Earlier this year we worked with the Premier League on their Primary Stars campaign. Designed to inspire children across PE and Sport, English, Maths and PSHE, Premier League Primary Stars is a curriculum-linked education initiative for KS1 and KS2 teachers. It’s a superb community project that’s seen more than 10,000 primary schools sign up for its free resources in just seven months.
Teaching kids about health, teamwork, resilience and positive behaviour is becoming increasingly important in schools with many of these skills transferrable into adulthood. As parents we want to see our kids flourish but also understand how they can pick themselves up when the fall and learn to move forward. If they can learn what resilience is and how to recognise it, it makes it easier to bounce back from difficult or challenging situations.
The Premier League Primary Stars TV advert featured an array of football stars and the “Try, Try Again” poem by William Hickson. Beginning with the words “It’s a lesson you should heed, try, try again. If at first you don’t succeed, try, try again”, this poem is what inspired the Premier League Writing Stars competition. Premier League Writing Stars is part of Premier League Primary Stars which you can read more about here.
What is Premier League Writing Stars?
Premier League Writing Stars a poetry competition open to all primary schools in England and Wales which aims to get children (aged five to 11) writing poetry in different creative forms using resilience as the inspiration. The poetry competition is backed by names from football and literature including Frank Lampard OBE, Premier League player and lyricist Yannick Bolasie and Children’s Laureate Lauren Child.
How to enter the competition
To enter the #PLWritingStars competition, teachers should encourage pupils to write poems based on the theme of resilience entitled “Try, Try Again”. There are two categories – one for pupils in KS1 and one for those in KS2. Key Stage 1 can submit individual or group entries with individual entries only for Key Stage 2. Poems should be no more than 20 lines or 150 words and must be on the theme of resilience. Poems can be of any structure and don’t have to rhyme. Pupils can write a new poem themselves or continue the Try, Try Again poem. Entries will be considered against a range of criteria including creativity, tone and originality. All entries are submitted via schools. Teachers and parents should visit plprimarystars.com to register or nominate their schools to take part. The competition is open from Thursday 28th September 2017 (National Poetry Day) to Friday 22nd December 2017.
The competition will be judged by a high-profile panel including Children’s Laureate and writer of the ‘Charlie and Lola’ books Lauren Child, former footballer and childen’s author Frank Lampard OBE, Everton star and lyricist Yannick Bolasie and the Young People’s Laureate for London, Caleb Femi. The head judge will be Jonathan Douglas from the National Literacy Trust.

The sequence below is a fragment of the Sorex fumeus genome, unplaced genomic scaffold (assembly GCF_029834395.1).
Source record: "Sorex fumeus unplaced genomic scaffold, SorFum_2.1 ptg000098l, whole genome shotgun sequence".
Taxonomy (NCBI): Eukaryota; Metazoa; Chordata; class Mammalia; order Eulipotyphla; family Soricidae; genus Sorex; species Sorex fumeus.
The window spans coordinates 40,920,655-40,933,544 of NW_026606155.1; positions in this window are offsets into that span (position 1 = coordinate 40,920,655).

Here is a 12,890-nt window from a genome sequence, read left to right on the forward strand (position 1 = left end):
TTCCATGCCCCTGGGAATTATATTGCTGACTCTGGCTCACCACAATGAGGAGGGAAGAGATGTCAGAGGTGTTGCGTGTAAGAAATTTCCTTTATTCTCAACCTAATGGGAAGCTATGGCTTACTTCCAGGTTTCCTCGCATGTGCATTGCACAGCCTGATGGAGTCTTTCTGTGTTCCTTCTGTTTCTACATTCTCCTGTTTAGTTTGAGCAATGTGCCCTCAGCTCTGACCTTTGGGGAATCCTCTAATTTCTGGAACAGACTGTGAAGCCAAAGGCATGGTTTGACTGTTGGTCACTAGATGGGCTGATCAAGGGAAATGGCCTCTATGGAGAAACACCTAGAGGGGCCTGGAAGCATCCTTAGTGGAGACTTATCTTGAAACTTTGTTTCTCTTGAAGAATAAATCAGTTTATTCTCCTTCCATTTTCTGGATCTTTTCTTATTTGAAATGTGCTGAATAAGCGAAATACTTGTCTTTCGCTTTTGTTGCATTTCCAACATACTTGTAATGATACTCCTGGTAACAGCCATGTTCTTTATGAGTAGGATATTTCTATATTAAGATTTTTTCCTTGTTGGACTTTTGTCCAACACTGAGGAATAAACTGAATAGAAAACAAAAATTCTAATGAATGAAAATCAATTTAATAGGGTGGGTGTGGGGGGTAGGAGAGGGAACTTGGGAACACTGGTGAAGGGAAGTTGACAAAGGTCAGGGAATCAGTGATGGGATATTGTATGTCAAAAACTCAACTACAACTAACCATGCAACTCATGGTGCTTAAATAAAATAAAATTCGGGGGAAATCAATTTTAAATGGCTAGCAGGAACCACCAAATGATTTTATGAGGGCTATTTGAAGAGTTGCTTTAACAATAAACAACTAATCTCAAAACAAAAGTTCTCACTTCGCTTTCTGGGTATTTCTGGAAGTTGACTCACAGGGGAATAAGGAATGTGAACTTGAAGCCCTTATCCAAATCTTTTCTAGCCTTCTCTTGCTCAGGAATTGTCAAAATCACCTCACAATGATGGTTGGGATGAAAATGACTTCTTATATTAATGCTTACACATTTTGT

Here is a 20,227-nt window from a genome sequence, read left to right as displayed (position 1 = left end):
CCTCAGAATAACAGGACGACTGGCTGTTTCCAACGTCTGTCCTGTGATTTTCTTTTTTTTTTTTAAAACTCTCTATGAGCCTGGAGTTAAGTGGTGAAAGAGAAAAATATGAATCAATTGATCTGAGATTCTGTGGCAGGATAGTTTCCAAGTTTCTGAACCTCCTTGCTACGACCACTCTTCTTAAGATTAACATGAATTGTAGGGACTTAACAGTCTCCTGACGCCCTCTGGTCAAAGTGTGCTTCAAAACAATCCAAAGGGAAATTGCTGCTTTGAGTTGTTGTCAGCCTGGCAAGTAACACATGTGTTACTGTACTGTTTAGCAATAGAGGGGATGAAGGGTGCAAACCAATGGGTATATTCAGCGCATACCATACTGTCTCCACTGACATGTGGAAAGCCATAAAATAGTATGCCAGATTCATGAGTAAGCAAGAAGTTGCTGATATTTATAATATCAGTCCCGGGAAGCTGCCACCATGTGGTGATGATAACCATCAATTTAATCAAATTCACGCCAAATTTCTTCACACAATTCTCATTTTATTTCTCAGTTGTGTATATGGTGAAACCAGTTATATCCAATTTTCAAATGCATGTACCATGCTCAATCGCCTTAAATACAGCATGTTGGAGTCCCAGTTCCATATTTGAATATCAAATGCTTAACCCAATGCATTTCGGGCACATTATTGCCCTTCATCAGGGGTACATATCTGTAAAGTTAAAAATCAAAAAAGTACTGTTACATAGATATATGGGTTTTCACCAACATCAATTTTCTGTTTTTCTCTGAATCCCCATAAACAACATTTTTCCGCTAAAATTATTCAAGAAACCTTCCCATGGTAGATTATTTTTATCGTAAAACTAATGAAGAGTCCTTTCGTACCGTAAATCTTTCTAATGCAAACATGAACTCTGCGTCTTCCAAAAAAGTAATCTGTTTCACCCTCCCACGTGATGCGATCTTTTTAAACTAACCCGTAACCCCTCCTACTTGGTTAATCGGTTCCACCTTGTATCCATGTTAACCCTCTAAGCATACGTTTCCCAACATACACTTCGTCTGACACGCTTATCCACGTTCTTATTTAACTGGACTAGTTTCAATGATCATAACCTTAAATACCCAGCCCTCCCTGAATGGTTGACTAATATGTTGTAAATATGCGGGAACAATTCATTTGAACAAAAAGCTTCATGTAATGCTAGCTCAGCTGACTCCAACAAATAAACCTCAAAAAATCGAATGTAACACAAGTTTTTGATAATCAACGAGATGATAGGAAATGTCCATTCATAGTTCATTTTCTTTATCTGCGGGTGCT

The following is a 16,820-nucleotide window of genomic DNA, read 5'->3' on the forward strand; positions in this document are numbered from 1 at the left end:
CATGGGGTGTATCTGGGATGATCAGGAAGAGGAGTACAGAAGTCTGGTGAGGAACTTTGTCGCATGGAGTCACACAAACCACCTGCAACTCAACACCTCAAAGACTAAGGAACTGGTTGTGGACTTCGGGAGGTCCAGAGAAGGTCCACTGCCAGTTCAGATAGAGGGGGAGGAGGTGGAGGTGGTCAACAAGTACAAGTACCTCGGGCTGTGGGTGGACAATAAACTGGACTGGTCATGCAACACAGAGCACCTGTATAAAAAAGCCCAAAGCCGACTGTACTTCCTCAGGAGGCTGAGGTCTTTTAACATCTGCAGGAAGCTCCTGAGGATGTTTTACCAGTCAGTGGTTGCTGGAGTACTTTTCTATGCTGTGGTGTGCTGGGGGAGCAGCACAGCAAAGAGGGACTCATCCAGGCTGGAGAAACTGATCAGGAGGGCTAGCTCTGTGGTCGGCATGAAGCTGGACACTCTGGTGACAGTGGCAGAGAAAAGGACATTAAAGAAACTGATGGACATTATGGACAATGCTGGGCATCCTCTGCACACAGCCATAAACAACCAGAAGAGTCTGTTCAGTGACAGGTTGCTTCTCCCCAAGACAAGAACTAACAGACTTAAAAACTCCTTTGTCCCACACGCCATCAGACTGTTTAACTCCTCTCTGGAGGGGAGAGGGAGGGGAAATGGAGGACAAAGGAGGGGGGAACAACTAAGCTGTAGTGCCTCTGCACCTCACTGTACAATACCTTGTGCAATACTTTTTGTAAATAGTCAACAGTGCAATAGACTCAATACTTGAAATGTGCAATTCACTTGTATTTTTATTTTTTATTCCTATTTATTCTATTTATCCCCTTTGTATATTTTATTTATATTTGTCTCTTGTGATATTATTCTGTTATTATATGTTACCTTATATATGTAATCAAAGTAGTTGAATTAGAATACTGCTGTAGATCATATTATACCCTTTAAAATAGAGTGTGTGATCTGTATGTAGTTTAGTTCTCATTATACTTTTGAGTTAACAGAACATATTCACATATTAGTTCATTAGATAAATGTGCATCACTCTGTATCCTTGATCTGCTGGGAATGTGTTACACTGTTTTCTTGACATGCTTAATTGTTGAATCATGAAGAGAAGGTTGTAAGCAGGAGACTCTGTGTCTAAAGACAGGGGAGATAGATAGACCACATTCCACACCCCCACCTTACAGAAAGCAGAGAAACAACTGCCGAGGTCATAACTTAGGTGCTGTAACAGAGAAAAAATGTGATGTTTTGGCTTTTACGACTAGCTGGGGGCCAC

The judges are looking for precise vocabulary to the theme of resilience and determination. There should be an appropriate tone and message. They’re looking for the poem to use figurative speech which builds a picture in a readers mind in a creative way and demonstrates resilience. Poems should appeal to primary age pupils, be original and unique. Poems will be judged on creative merits but should still be proof read before being submitted.
Money can’t buy prizes!
Premier League Primary Stars will contact schools in February 2018. The winning poems will be published in a limited-edition book. Other prizes include money can’t buy prizes like author-led writing workshops and Premier League trophy school visits, as well as winning poems being read aloud by football stars. The first 1,000 schools that enter the competition will receive a bespoke ‘Book Bag’.
Six year old POD thoroughly enjoys reading, writing and drawing. She’s always making up her own stories and while she does write poems, it’s not often they rhyme although they might be illustrated. That’s what makes the Premier League Writing Stars competition so great, the fact that it’s flexible enabling primary school children to explore their creativity. We’ve seen first hand what an impact the Premier League can have in schools with Primary Stars and Writing Stars promises to do the same. What a brilliant way to get kids writing and with so many money can’t buy prizes on offer too. POD’s school was thrilled with all the free resources they had available to them having signed up to Primary Stars. I cannot wait to share this new initiative with them, what a great campaign to get involved with. Do make sure your child’s school has registered with Primary Stars – as a parent you can nominate your child’s school here. And do check out Dan Walker and his Egg Club for some initial inspiration.
— Dan Walker (@mrdanwalker) October 9, 2017
Disclaimer: I’m working in a paid relationship with the Premier League on their #PLWritingStars campaign. Do have a look at the benefits your children and their schools can get by taking part in the Writing Stars poetry competition.